Glycemic control effects: The diluting and slowing of the properties of carbohydrases in the GI system by seaweed has a positive effect on blood glucose level regulation. Control of the digestion of starch in your diet helps to control glucose levels in the blood in type 2 diabetes. Thus, seaweed is a food that can be added to the diet to increase digestive health and nutrition in all diets. 

The addition of fucoidan: Seaweed nutritional assets do not stop with vitamins, minerals, and proteins. It contains numerous bioactive compounds that help with immune function. One of these is fucoidan, which is found in brown seaweeds like kelp, bladderwrack, and rockweed. Seaweed benefits include:

  • protection from viruses 
  • inhibiting the growth of cancer
  • the  healthy promotion of blood coagulation 
  • help regulating blood pressure
  • antioxidant properties

Good fiber: You likely know that fiber is essential to our bodies in numerous ways. It is needed for healthy digestion and bowel movements. It promotes the growth of healthy microbes and bacteria in our gut. It helps with the elimination of toxins and helps with fluctuations in blood sugar. Seaweed has soluble and insoluble fiber. The amounts may not be that large, but there are still beneficial percentages in the seaweed as a whole. A lot of fiber is in the complex polysaccharide form. This sugar form is unique to seaweed and offers additional health benefits. 

Increases probiotic action: Even though the sugary fiber found in seaweed is not digested in the upper GI tract by enzymes, it is degraded by microflora in the colon. It is complex and works with beneficial bacteria in gut lymphoid tissue. Health-promoting bacteria in this area, called probiotics and prebiotics, play a key role in nutrition and digestive health. They salvage nutrients and products of metabolism like short-chain fatty acids. Dietary regulation can be achieved using probiotic products. Fermentation of brown seaweed fiber, for instance, indicates that the probiotics it contains follow patterns exhibited by other, non-seaweed food.  This fiber promotes the growth of bacteria that is vital to healthy guts. It helps to maintain a good balance among the microflora in the colon.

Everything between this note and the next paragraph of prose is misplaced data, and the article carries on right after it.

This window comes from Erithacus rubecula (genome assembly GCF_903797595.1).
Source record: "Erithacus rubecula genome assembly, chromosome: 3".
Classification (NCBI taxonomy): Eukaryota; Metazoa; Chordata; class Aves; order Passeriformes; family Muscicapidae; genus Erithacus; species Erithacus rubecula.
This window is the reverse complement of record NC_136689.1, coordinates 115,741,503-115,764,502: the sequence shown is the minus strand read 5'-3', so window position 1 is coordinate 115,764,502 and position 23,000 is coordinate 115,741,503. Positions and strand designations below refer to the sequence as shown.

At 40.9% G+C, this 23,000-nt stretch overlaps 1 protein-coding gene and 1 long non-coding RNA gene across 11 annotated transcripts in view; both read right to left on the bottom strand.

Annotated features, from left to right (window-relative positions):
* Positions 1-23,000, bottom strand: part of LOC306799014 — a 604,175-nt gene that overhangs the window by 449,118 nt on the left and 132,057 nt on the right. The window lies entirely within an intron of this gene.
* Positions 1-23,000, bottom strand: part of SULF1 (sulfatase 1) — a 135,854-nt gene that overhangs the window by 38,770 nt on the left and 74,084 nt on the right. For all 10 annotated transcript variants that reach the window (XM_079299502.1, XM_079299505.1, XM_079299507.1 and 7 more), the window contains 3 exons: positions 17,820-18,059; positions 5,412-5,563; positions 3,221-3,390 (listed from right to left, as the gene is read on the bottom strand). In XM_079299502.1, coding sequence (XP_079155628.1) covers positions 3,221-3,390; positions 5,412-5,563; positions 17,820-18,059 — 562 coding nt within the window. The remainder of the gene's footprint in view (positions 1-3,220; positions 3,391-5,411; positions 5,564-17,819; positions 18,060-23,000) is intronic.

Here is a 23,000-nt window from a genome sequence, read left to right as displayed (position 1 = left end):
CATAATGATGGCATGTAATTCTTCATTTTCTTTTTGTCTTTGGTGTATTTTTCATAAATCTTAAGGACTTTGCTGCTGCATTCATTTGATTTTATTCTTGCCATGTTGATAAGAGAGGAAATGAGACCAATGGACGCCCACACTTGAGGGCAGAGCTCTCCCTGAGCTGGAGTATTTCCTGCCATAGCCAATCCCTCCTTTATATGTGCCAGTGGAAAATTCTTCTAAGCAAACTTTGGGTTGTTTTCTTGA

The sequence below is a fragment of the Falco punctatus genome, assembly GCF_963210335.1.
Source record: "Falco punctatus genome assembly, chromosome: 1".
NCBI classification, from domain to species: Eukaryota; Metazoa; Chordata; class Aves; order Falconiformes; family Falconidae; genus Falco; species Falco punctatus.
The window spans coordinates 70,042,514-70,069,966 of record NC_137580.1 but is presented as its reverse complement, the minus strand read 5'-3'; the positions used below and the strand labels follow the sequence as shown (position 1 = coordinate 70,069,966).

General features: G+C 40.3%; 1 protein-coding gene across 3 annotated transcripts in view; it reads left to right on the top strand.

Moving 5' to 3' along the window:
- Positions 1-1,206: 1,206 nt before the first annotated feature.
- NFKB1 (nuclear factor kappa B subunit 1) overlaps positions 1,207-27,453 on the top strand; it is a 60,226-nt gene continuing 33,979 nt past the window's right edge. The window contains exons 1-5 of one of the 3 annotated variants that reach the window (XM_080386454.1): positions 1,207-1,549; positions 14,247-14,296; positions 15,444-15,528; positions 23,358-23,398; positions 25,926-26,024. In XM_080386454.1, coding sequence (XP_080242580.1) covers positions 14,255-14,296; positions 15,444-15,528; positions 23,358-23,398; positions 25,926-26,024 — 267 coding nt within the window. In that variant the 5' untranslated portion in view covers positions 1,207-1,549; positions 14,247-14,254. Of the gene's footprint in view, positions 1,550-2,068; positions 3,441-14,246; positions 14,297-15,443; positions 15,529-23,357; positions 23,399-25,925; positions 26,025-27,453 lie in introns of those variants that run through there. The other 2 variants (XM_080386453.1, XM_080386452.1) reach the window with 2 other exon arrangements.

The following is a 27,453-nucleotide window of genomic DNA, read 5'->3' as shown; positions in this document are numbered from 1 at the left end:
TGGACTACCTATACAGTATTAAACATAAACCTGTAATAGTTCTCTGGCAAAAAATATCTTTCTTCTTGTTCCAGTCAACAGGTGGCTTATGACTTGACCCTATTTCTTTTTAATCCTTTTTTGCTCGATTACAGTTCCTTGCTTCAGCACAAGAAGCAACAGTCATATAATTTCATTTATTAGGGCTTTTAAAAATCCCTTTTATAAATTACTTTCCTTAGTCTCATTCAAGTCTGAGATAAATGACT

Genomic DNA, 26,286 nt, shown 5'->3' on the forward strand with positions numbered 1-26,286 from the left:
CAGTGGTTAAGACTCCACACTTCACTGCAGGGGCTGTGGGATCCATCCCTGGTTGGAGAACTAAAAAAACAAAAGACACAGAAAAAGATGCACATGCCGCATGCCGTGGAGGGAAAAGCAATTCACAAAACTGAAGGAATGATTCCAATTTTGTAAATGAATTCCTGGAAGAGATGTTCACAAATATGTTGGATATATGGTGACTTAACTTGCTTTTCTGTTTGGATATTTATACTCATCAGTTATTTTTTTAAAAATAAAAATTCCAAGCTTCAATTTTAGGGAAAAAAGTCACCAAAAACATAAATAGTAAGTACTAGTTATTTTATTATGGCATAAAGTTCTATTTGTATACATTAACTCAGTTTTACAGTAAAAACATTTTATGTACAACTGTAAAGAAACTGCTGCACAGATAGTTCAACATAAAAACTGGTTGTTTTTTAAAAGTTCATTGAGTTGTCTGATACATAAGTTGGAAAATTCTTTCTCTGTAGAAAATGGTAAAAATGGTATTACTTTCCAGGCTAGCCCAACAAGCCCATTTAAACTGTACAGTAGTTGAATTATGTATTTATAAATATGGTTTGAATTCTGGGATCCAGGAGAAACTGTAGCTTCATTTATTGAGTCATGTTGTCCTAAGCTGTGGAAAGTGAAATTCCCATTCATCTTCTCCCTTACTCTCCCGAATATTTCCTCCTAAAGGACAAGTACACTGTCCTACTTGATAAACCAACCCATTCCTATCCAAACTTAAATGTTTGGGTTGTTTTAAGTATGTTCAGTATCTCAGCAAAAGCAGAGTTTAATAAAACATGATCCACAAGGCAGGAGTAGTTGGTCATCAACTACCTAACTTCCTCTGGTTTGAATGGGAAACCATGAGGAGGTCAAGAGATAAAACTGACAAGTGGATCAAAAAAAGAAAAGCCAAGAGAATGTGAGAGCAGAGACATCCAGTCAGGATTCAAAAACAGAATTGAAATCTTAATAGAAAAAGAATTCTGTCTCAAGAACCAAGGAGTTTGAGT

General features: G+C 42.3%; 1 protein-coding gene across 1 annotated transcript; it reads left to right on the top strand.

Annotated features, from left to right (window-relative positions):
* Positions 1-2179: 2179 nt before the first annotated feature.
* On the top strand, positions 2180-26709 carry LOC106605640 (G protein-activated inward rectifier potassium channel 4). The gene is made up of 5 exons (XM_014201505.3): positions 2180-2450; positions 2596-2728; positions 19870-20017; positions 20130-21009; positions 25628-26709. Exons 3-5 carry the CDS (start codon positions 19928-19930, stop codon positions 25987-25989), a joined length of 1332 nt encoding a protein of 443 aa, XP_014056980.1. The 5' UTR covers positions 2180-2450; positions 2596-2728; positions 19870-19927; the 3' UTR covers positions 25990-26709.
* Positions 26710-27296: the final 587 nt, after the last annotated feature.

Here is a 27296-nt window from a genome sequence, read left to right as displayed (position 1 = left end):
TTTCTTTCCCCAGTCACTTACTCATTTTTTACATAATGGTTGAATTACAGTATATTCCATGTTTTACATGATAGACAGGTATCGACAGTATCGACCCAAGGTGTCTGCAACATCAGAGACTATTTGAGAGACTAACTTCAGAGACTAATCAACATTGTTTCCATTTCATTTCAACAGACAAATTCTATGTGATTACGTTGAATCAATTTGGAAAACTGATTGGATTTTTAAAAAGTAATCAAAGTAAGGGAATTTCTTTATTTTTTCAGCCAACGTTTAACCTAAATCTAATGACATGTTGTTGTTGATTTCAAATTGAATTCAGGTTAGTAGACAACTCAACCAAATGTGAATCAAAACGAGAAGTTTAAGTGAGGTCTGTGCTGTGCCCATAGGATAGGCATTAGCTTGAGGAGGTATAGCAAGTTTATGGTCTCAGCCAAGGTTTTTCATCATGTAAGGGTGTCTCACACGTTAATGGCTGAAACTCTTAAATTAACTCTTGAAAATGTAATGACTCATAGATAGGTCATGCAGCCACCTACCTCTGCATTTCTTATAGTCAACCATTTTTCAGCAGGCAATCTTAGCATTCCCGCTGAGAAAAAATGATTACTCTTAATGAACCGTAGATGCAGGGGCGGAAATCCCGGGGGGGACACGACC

Colorectal cancer risk decrease: Colorectal cancer involves tumors of the rectum, colon, and appendix. It is the third-most-commonly-diagnosed-cancer in the world. Over half of colorectal cancer deaths occur in more technologically developed areas of the world, with studies showing that diets with large amounts of processed meat and red meat that are low in fiber create an increased risk of colorectal cancer. 

Dietary fiber is presumed to help in reducing the risk of cancer through protective mechanisms. This includes:

  • decrease in time to get feces through the bowel 
  • production of short-chain fatty acids that encourage anticarcinogenic action 
  • diluted fecal carcinogens  
  • binding of carcinogenic bile acids  

Suppresses gastrointestinal inflammation: The polysaccharide fiber in seaweed is proven to suppress inflammation in the stomach and thus reduces ulcers in gastroduodenal areas.  Many of the soluble kinds of fiber in algae help to develop a viscous layer next to the epithelial layer of the upper digestive tract. This provides a protective coating type of effect against a low-PH environment and digestive enzymes. This minimizes the chance of causing inflammation of the epithelial layer by pathogenic organisms or chemicals. Also, various seaweed dietary fiber helps to regenerate mucus membranes that were previously damaged. 

Seaweed pigments: Fucoxanthin is a pigment found in brown seaweed. Phycocyanin is found in red seaweed. Many types of seaweed also contain chlorophyll. These pigments not only give color but also have antioxidant properties. These benefits are then passed on to seaweed eaters. 

In addition to all of the nutritional benefits previously described, numerous phenolic molecules have been found in seaweed. These molecules do not act as conventional nutrients but are proven to have a type of bioactive property that is affiliated with enhancing physical health and prevention of diseases. They also have therapeutic effects on certain diseases because of nutritional content, treating obesity, cardiovascular diseases, and diabetes


According to the USDA, there is no difference between a “portion” and a “serving.” See Answer

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Medically Reviewed on 8/18/2022

Advances in Food and Nutrition Research: "Nutritional and digestive health benefits of seaweed."

Food and Agriculture Organization of the United Nations: "SEAWEEDS USED AS HUMAN FOOD."

Maine Seaweed Council: "Nutritious Seaweeds!" "Nutritional and Digestive Health Benefits of Seaweed."

National Oceanic and Atmospheric Administration: "What is seaweed?"